Most U.S. households would be aghast if their food budget increased 145% in one year. But that’s exactly what happened at a number of colleges this year after the NCAA lifted restrictions on feeding student-athletes. The restrictions, which limited meals to one training table per day, were implemented in 1991 in an effort to preserve competitive balance among schools. Of course, competitive balance was then, as it is now, a sham. Institutions with athletic budgets of $30 million or less compete against behemoths like the University of Texas with an annual budget of $165 million. Limiting the food expense was either a way to hold down expenses or an opportunity for schools to divert money to other uses, for example, coaches’ salaries. In the latest USA Today salary survey of football coaches, the top 35 earn $3 million or more per year.
- Column: Sex Scandal at University of LouisvilleOctober 28, 2015
The University of Louisville (U of L) is clearly prioritizing winning basketball games over honesty, integrity and ethics. In June, the U of L signed its men’s basketball coach, Rick Pitino, to a 10-year contract extension that kicks in next season. The 62-year old Pitino will be paid an average of $5 million per year in guaranteed salary plus $7.5 million in retention bonuses if he stays through the 2015-16 season. Pitino could also earn $250,000 per year in academic bonuses and an additional $500,000 in any year his team wins a national championship.
- Column: A New Day for College CoachesAugust 31, 2015
“The Times They Are a-Changin’” by Bob Dylan. For college coaches, Bob Dylan’s title track to his 1964 album could just as easily apply today. Examples of the changing tide in collegiate athletics abound, the most recent being the termination of Illinois football coach Tim Beckman on the eve of the 2015 season. At first glance, Beckman’s firing could be attributed to his 12-25 record over three non-descript seasons at Illinois. But the decision to fire Beckman had nothing to do with wins and losses. Earlier this year the University commissioned an investigation after allegations surfaced that Beckman and his staff had influenced medical decisions and mistreated players. The coach was let go even before a final report was issued.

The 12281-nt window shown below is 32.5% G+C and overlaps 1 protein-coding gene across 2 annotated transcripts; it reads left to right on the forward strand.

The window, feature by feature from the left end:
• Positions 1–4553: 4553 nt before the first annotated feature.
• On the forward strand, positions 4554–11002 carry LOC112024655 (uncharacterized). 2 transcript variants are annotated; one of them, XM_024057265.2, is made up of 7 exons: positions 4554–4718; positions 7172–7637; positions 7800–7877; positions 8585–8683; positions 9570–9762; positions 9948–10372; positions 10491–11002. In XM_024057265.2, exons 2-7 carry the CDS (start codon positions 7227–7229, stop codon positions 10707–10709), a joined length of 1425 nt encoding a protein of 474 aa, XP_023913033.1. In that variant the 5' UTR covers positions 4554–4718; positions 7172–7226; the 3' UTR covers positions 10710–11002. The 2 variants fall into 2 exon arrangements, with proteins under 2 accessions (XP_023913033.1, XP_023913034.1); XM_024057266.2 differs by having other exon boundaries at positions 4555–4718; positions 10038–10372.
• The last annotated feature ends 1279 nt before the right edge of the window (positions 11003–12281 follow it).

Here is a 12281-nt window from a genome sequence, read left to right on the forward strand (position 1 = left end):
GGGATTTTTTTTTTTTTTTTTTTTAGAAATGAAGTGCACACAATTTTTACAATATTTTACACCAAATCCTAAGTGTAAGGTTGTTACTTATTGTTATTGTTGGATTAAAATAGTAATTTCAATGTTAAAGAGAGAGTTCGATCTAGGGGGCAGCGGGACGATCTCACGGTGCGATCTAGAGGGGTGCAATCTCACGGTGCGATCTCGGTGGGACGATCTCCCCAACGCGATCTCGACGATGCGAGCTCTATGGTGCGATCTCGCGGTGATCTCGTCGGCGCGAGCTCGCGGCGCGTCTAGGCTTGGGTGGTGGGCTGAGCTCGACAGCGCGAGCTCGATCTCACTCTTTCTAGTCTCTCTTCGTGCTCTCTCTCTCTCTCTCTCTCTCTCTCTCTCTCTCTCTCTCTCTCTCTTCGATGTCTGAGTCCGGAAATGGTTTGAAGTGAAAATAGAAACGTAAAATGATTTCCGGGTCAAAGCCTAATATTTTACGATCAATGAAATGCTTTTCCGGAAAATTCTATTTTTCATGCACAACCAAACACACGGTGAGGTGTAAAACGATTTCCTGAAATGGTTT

- Column: Video Gaming Goes CollegiateAugust 17, 2015
Given a choice, most parents would probably prefer that their children spend more time playing sports and less time playing computer games in the hopes that the former may lead to a college scholarship. Now, the latter may also lead to a free education. Robert Morris University (RMU) in Chicago and the University of Pikeville (UPike) in Kentucky are the first institutions of higher learning to offer scholarships for what is commonly known as eSports, what laymen refer to as playing computer games. Competitive gaming on the professional level has been around for decades but the collegiate version dates to 2009 when students at Princeton challenged their counterparts at MIT to a match of StarCraft. Around the same time a student at the University of California San Diego started his own team and the two groups decided to form a league which they named the Collegiate Starleague (CSL).
- Column: College Athletes Unrealistic About Playing ProFebruary 9, 2015
“You can do anything you want to do.” How many of us have heard those words spoken by parents, teachers, coaches and peers? But as I tell my students, those words should be taken with a healthy dose of reality. And that admonition is especially true for college athletes. Why? According to data compiled by the NCAA, far too many college athletes in every sport have an unrealistic view of their chances to play pro. Every four years, the NCAA conducts what it calls a GOALS Study (Growth, Opportunities, Aspirations and Learning of Students in college). The detailed study is a survey of student-athletes in a variety of sports - men’s and women’s - across all three divisions. Student-athletes are asked a broad range of questions about their college experiences including their future expectations to play sports professionally.